Blood Shadow Rampage
ith the vigorous tag team nature of underground music at the moment, it seems to be only a matter of time before your dream team meets up to jam. Before this set was recorded Jim O’Rourke and Thurston Moore had previously helmed Dream/Aktion Unit as a focused but revolving shared exploration. With O'Rourke now concentrating on film work, the Unit has become a whoever-whenever collective with Moore at its head. At this providential May 2005 gathering at Scotland’s Le Weekend festival he was joined by Chris Corsano, Paul Flaherty, Heather Leigh Murray, and Matt Heyner (No-Neck Blues Band).
More often than not these happenings can end up a badly recorded CD-R mush of ultra-thick noise. This is not the case with Blood Shadow Rampage: luckily the show went straight to twenty-four track. As such, individuals retain their trademark superpowers while still managing to swing like the Plane Crash Big Band.
It’s unlikely any of the players were regarding this show in a competitive sense, but if marks need handing out, Paul Flaherty (picture Robinson Crusoe on Saxophone) would take the top spot. Still at the pinnacle of his game, Flaherty’s ever-searching playing reaches from lone moonlit jazz silhouette to frenetic feverish explosions of higher-end runs. The sheer life force of the man’s playing rivets Teflon into every track, not through force of volume, but raw open-eyed genius. His familiarity with Corsano through their duo work (and with Moore, to a lesser extent) means that none of Blood Shadow Rampage is wasted in the hesitant feeling out of player’s styles.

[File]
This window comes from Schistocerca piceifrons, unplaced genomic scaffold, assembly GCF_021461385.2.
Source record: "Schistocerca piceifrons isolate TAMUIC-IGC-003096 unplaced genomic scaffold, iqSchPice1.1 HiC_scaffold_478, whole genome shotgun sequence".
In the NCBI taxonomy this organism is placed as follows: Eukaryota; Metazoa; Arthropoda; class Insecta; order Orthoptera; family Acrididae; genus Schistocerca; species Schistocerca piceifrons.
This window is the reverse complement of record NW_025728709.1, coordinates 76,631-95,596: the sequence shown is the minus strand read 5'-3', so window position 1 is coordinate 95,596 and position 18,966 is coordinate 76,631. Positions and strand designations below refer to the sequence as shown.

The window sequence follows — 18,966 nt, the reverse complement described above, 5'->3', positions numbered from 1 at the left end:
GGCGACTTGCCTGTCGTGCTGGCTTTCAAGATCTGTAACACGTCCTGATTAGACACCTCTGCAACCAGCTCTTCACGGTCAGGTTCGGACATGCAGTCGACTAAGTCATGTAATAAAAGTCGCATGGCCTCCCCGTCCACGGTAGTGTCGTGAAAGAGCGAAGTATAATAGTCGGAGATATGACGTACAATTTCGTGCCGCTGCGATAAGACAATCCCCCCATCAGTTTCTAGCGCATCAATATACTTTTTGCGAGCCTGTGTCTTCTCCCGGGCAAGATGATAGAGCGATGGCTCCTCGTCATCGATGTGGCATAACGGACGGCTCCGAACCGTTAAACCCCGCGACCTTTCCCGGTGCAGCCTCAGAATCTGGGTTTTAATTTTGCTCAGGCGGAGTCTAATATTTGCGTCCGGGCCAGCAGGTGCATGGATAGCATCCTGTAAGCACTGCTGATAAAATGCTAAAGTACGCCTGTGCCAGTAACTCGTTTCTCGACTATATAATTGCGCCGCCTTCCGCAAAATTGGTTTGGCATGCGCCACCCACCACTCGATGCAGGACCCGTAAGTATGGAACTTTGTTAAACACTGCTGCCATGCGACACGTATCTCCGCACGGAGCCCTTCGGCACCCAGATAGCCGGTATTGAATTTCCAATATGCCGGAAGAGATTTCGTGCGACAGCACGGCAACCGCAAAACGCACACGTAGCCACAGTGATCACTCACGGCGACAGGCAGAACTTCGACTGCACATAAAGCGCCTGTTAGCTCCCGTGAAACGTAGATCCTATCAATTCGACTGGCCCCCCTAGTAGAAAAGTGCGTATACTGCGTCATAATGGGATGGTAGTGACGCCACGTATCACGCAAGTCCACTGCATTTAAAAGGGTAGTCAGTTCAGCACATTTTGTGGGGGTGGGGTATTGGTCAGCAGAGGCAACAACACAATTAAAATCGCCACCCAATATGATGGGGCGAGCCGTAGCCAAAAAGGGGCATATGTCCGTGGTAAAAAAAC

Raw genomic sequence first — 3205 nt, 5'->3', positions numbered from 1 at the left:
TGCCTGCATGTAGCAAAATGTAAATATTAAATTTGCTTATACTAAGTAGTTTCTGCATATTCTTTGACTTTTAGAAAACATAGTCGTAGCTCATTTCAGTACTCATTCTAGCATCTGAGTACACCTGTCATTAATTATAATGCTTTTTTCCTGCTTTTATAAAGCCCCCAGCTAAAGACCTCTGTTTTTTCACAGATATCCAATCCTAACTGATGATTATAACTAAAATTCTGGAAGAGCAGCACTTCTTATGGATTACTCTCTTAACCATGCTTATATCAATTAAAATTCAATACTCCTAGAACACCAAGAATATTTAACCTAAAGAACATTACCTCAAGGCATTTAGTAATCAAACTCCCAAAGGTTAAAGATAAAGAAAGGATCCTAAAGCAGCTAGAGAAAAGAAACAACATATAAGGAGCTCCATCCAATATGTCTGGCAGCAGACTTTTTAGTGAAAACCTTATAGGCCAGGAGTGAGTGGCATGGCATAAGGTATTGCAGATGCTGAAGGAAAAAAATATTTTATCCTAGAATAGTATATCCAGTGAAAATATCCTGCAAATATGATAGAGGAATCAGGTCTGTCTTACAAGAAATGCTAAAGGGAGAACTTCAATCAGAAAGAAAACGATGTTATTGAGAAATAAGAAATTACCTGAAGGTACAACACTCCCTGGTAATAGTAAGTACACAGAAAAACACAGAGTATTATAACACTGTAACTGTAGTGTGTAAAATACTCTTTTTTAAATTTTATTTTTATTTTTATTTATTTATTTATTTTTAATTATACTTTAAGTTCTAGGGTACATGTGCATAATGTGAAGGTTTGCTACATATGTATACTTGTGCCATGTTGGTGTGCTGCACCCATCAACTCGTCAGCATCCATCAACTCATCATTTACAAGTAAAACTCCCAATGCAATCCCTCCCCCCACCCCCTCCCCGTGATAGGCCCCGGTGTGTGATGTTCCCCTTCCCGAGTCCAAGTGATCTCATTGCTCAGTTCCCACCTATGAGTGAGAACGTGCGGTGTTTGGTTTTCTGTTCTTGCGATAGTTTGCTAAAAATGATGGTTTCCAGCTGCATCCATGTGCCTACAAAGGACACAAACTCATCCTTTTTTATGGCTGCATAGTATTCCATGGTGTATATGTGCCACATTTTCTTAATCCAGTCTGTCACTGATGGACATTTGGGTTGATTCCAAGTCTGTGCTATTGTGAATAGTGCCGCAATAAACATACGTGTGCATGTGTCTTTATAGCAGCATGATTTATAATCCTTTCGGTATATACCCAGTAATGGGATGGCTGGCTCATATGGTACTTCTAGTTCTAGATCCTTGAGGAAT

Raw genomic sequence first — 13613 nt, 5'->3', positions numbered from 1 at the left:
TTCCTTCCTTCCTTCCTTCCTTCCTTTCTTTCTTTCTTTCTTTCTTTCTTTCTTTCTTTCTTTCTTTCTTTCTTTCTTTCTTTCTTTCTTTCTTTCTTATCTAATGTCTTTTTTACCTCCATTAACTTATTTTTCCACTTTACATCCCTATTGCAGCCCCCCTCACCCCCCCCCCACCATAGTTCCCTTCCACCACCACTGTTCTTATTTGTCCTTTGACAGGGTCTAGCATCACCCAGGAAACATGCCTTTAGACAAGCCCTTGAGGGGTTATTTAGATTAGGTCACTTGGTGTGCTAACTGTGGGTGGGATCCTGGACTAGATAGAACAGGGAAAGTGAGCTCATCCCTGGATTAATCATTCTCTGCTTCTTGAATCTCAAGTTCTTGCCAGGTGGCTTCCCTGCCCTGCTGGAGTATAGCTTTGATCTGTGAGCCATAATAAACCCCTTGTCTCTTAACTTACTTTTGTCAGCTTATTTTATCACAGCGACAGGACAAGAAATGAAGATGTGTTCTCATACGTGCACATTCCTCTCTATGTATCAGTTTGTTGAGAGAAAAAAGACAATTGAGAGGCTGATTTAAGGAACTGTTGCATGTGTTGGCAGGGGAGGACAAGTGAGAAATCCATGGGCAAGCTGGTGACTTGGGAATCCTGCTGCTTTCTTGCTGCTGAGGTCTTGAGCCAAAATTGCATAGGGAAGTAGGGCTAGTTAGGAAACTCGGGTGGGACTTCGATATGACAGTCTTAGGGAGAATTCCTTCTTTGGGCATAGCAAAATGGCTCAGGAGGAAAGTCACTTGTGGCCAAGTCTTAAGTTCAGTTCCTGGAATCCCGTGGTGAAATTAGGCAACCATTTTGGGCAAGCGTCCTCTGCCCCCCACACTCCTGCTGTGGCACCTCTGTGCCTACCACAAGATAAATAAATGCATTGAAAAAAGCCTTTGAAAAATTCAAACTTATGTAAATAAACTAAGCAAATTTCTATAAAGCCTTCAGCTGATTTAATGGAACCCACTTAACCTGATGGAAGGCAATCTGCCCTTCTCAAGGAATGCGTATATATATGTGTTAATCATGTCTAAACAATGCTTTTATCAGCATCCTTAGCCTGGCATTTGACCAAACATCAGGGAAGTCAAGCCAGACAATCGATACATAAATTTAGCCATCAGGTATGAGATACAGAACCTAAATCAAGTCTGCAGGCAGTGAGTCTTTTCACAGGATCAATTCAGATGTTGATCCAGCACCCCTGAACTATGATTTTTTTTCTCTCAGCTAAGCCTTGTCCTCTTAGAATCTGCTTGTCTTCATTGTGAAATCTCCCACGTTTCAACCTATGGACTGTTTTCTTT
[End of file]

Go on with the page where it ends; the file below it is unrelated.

Blood Shadow Rampage isn’t all extended explorations with Flaherty clearing the way though. The shortest track here, “Your Missing Foot,” barely begins to form before it sinks. The scrambling melodies that cover “Buried Alive and Loving It” seem like red hot bugs, whilst “Never Never Nightcrawler” plays with swooping drooling-for-carrion drones. At times it seems like Murray and Moore have reunited after a raging tête-à-tête, their strings still knotted together, pouring forth combined runny lava lamp sounds. Her pedal steel tones give some songs a sidereal smile, notes scything warmly through the music pushing it a step closer to the cracked looking glass. For those who only want a toe-dipping tip, the whirring “Tales of Entrails” comes like a fifty-foot python of sound, an elongated trunk of sonic muscle.
The album’s zombiefied titles and Karen Constance’s gory Hammer Horror artwork, a gorgeous painted gatefold, deserves mention—but only really sync up with the music once. Towards the end of opener “Birth of a Ghoul” the noise bubbles over like some huge unmanned cauldron, the organic mass heaving and crying like some agonized slop birth. The sickly grisly trail of sound is like stuff that gets stuck in the drain under autopsy tables. With a closing title like “Here Come the Fucking Dead,” it’s a safe bet that the album will end in an explosion. Flaherty and Corsano soon sync in, percussive automatic gunfire raining across the track; only Moore’s choppy treble sticks its head above the bunker.
Blood Shadow Rampage never really seeks the full slasher/gore assault of its title, but bull-headed noise frenzies are becoming overrated anyway. As a live album, this does its job more than admirably. This must’ve been a hell of a gig.
Reviewed by: Scott McKeating
Reviewed on: 2006-09-21